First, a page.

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Inuit traditional knowledge shaped commercial fishing ban for the High Arctic December 04,2017   |  Source: CBC

Inuit traditional knowledge played a role in developing a ban on commercial fishing in the High Arctic.

Canada and the four other countries with Arctic coastlines signed the agreement last week. China, Japan, South Korea, the European Union and Iceland also signed on. Inuit from three countries, including Canada, were also represented.

There is currently no commercial fishing in the region but the area is becoming increasingly free of ice, opening the possibility the region could see commercial vessels.

"It's the first agreement of its kind that involves Indigenous people," said Herb Nakimayak, vice president of the Inuit Circumpolar Council Canada, which was part of the negotiations.

"In the past Inuit have always advocated for Indigenous and traditional local knowledge to be a part of any decision-making process."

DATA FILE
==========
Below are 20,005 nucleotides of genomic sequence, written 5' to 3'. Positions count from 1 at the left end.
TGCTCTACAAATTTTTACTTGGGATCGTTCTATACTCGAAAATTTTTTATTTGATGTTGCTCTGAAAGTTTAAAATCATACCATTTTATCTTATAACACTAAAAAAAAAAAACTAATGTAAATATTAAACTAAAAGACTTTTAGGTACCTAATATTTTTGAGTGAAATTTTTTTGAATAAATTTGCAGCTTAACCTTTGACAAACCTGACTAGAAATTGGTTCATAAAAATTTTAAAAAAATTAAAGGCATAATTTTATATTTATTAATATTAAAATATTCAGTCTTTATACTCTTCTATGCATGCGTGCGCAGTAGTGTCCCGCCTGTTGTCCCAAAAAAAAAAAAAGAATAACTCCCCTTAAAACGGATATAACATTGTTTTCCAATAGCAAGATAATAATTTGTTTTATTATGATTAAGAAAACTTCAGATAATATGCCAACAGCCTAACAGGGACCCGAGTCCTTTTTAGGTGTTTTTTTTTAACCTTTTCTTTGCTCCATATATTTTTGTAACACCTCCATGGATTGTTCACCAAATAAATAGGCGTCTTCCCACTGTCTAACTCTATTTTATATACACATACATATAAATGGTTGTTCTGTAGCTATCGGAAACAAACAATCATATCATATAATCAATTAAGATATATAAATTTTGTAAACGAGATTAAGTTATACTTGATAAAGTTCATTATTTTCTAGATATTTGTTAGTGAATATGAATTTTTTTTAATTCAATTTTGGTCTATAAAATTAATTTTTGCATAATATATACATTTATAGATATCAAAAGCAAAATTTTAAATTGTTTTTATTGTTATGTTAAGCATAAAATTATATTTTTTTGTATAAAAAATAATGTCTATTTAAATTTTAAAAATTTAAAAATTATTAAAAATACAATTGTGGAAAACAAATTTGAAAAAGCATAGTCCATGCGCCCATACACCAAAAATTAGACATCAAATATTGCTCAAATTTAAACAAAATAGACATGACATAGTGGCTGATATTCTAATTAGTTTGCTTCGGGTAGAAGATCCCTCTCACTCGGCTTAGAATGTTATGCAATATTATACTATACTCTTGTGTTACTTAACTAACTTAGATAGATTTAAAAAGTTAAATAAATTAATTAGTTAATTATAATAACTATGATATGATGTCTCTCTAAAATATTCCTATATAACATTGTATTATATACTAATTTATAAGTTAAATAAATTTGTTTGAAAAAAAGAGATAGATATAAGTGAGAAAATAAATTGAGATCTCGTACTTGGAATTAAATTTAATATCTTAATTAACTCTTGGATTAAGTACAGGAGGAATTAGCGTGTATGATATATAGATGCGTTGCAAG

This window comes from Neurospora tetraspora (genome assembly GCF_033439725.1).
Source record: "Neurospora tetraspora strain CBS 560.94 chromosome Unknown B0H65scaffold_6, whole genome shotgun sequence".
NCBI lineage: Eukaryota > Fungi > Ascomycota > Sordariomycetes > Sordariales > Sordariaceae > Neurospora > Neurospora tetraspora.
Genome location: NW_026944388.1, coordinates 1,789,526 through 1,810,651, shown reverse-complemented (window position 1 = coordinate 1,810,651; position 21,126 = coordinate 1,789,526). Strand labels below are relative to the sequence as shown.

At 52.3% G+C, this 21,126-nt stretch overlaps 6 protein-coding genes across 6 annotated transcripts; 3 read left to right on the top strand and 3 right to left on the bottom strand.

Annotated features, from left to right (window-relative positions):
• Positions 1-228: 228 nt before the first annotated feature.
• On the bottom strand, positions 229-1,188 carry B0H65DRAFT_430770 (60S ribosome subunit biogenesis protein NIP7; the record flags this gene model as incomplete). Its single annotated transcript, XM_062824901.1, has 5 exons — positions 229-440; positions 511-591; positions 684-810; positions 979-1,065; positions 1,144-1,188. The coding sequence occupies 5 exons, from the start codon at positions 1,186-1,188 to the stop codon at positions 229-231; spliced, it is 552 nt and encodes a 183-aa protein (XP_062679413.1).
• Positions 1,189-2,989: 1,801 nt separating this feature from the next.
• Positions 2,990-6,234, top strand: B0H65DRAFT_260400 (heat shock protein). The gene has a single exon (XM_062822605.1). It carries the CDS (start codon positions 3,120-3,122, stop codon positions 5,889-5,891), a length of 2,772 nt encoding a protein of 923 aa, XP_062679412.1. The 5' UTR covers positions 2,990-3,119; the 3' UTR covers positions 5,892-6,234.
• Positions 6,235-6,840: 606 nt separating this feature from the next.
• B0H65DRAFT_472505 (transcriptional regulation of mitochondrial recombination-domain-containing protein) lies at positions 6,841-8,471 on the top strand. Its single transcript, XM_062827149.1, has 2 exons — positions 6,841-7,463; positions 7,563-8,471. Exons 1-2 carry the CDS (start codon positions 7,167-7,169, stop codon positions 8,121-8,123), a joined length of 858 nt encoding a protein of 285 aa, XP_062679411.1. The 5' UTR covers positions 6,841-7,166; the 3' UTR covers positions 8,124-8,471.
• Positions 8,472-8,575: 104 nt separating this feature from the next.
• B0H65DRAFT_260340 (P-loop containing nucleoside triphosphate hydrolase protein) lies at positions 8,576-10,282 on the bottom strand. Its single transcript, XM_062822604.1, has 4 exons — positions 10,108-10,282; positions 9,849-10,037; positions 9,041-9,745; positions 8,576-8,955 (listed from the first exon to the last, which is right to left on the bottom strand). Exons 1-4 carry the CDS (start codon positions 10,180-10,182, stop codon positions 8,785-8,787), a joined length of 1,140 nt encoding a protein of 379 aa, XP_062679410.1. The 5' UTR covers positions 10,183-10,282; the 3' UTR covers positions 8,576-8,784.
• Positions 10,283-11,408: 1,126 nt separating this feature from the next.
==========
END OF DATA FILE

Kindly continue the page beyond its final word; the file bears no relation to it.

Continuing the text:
"This agreement is … the first of its kind that actually has that."

The ban will last at least 16 years and covers the high seas of the Central Arctic, which is about 322 kilometres offshore. It is not expected to have an impact on existing Indigenous harvesting.

"Current fisheries — Indigenous fisheries — in the North will not be affected," said Nadia Bouffard, director general for fisheries renewal at the Department of Fisheries and


© 2017 CBC/Radio-Canada

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